Crossland Uranium keeps it simple with minimal technical Difficulties and low Overhead

crosslandCrossland Uranium (‘Crossland’, ASX: CUX) has published the results of its scoping study for its Charley Creek rare earths project in the Northern Territory. The highlights are lower than expected capital costs and point to strong economics. The operating cost is estimated at about AUD$ 2 billion for the life of the mine with some AUD$ 3 billion in sales from rare earths. The Project’s main advantages are its proven sand extraction mining method and large deposit with the potential for further expansion. Crossland is developing the Charley Creek REE project with its joint venture partner Pancontinental Uranium Corporation (TSX.V: PUC). The two companies have accumulated considerable experience in REE and uranium mining and they are pursuing other joint projects in Australia and Africa as well.

Crossland believes it can it can reach commercial stage quickly and efficiently using reliable and frequently used technology, targeting a production rate of some 7,000 of total rare earths (TREO) a year. Crossland says its ore is richer in heavey rare earths (HREE -17%) than Mount Weld. Crossland’s targeted deposits are monazite and xenotime, which can be processed using common acids.The project is banking on a low relative low cost and large scale potential with a wide spectrum of products including a good suite of heavy rare earths, including neodymium, dysprosium, terbium, yttrium and europium. The study predicts revenues of over AUD$ 20 billion over a projected 20 years period. Perhaps the most remarkable aspect is the mine’s construction cost estimate at AUD$ 156 million… MSP Engineering, which prepared the Study, has estimated that with such economics, the project would return its capital expenses just two and a half years after the start of production.

Crossland also plans to sell the uranium that will be separated from the ore, marketing it as yellowcake. Energy Resources of Australia (ERA) predicts that uranium demand in the mid and long term will increase considerably and that uranium will have a crucial role in meeting Australia’s energy needs – not to mention China’s plans to more than double the percentage of energy derived from nuclear sources before the next decade. Uranium production has been encouraged in Australia in the past few months, with the governments of the Northern Territory, New South Wales and Queensland overturning the existing bans of the exploitation of uranium deposits. Moreover, Australia’s Prime Minister Gillard has even targeted specific uranium markets, such as India, suggesting the federal government has adopted a very practical approach on uranium and nuclear energy. Presumably, such decisions also herald a new impetus for increasing the share of energy produced from nuclear sources in Australia itself.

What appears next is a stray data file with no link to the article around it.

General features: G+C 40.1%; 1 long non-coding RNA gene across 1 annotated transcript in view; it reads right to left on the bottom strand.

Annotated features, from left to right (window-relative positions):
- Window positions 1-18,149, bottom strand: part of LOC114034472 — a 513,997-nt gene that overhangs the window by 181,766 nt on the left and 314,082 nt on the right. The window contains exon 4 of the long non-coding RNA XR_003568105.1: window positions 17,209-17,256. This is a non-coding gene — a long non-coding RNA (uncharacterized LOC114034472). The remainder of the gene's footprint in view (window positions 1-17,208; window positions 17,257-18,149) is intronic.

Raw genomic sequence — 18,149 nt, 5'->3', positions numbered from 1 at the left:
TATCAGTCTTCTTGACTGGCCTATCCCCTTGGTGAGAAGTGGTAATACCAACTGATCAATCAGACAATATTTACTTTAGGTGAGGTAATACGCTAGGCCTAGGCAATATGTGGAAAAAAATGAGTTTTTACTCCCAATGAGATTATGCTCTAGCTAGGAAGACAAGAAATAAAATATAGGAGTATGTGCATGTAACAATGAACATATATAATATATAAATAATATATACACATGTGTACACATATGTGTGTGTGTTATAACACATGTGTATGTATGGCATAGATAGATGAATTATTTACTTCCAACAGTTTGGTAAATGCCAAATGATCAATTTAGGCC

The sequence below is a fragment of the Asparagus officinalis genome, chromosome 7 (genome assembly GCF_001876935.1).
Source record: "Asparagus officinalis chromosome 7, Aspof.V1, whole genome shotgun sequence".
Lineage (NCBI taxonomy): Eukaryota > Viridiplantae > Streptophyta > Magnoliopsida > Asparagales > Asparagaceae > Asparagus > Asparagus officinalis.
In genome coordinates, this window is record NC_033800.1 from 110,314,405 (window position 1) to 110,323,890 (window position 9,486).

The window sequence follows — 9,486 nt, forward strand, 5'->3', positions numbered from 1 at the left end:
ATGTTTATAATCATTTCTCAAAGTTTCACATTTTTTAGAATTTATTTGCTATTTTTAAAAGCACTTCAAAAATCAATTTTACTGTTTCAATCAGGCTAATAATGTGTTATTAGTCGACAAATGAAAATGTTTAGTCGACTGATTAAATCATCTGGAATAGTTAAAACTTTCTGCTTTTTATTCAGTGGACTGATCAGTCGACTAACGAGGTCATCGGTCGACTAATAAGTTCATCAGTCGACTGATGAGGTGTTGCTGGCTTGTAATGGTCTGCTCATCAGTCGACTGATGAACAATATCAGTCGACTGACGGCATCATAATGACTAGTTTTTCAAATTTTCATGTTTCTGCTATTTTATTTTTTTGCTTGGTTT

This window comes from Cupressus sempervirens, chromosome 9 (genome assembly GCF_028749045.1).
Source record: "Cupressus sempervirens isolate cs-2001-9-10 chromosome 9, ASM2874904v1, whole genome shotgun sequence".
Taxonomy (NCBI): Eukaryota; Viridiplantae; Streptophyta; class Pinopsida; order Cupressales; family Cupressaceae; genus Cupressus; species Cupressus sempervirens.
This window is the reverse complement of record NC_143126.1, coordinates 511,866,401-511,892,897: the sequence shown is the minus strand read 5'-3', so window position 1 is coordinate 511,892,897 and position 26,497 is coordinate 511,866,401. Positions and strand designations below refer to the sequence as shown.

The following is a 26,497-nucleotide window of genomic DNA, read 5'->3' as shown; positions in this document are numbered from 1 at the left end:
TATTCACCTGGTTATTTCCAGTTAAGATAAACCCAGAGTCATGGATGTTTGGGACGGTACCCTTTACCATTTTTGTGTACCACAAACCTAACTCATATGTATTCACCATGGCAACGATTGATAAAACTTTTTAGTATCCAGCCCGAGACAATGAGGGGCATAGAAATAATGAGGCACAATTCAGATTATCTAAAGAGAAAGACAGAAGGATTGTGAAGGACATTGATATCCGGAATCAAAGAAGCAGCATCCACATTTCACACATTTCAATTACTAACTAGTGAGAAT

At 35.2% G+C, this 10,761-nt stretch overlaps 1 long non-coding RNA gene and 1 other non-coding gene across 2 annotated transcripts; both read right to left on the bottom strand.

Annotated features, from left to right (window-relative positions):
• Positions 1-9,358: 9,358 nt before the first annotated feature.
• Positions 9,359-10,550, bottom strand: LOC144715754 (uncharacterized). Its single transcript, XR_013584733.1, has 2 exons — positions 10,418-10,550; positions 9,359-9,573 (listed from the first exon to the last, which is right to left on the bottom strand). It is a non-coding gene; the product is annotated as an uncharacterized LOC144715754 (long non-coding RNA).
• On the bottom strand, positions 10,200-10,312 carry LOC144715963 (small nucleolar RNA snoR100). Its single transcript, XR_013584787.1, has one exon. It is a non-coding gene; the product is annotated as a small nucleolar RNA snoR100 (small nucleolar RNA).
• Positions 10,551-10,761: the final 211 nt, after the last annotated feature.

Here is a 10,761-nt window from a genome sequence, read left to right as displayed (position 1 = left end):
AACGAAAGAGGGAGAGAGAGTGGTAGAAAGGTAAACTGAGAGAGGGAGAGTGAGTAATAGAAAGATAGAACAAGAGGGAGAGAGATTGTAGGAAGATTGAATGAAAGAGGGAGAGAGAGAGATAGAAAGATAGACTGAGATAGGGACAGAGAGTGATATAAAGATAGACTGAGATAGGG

The project is being billed as being very cost efficient because of its alluvial, rather than hard rock, basis and because the ore presents a much higher than average percentage (17%) of heavy rare earths (HREE) when compared to other rare earth projects in Australia (Mount Weld for example) and beyond. Rare earth processing is very complex and companies can draw significant advantage from identifying resources that lend themselves to the simplest methods possible. Each resource is unique. Crossland’s alluvial deposit has an elegant simplicity about it.

The monazite and xenotime ores being extracted at Charley Creek present well known and accessible processing characteristics and Crossland is confident that the minerals “are easily dissolvable in common acids, making them preferred feedstock with well-established, low-cost and low-risk processing options for high-quality REO production”. Hard rock mining is expensive and requires considerable investment. Crossland presents investors with a low overhead – confirmed by the scoping study – project, featuring moderate technical difficulty and manageable environmental concerns.

Charley Creek presents an indicated resource of 387 million tons, of which 114,000 tons are REO’s while the inferred resource is 418 million tons, containing 121,000 t of rare-earth oxide. Crossland has also addressed environmental concerns, assuring that its alluvial tailings would be returned directly to excavation sites for rehabilitation.